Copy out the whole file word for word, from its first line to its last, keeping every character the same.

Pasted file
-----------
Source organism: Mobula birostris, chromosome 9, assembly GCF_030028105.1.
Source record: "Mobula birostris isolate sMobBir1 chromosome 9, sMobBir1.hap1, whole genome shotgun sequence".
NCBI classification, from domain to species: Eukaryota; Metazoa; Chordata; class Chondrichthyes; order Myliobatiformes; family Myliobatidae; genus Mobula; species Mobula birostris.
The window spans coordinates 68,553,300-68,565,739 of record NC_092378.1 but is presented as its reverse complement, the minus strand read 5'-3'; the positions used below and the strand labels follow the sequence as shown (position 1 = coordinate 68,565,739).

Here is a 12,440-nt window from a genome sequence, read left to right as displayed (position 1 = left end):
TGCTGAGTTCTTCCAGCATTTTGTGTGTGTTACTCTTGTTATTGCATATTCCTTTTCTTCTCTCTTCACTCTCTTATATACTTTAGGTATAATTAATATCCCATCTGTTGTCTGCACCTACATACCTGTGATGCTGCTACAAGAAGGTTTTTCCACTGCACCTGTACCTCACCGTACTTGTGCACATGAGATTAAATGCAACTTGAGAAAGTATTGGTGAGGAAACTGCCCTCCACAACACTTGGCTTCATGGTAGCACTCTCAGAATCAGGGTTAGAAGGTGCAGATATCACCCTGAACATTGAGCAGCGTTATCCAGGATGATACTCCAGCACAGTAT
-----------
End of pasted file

Source organism: Mobula birostris, chromosome 9, assembly GCF_030028105.1.
Source record: "Mobula birostris isolate sMobBir1 chromosome 9, sMobBir1.hap1, whole genome shotgun sequence".
NCBI classification, from domain to species: Eukaryota; Metazoa; Chordata; class Chondrichthyes; order Myliobatiformes; family Myliobatidae; genus Mobula; species Mobula birostris.
The window spans coordinates 68,553,300-68,565,739 of record NC_092378.1 but is presented as its reverse complement, the minus strand read 5'-3'; the positions used below and the strand labels follow the sequence as shown (position 1 = coordinate 68,565,739).

Here is a 12,440-nt window from a genome sequence, read left to right as displayed (position 1 = left end):
TGCTGAGTTCTTCCAGCATTTTGTGTGTGTTACTCTTGTTATTGCATATTCCTTTTCTTCTCTCTTCACTCTCTTATATACTTTAGGTATAATTAATATCCCATCTGTTGTCTGCACCTACATACCTGTGATGCTGCTACAAGAAGGTTTTTCCACTGCACCTGTACCTCACCGTACTTGTGCACATGAGATTAAATGCAACTTGAGAAAGTATTGGTGAGGAAACTGCCCTCCACAACACTTGGCTTCATGGTAGCACTCTCAGAATCAGGGTTAGAAGGTGCAGATATCACCCTGAACATTGAGCAGCGTTATCCAGGATGATACTCCAGCACAGTAT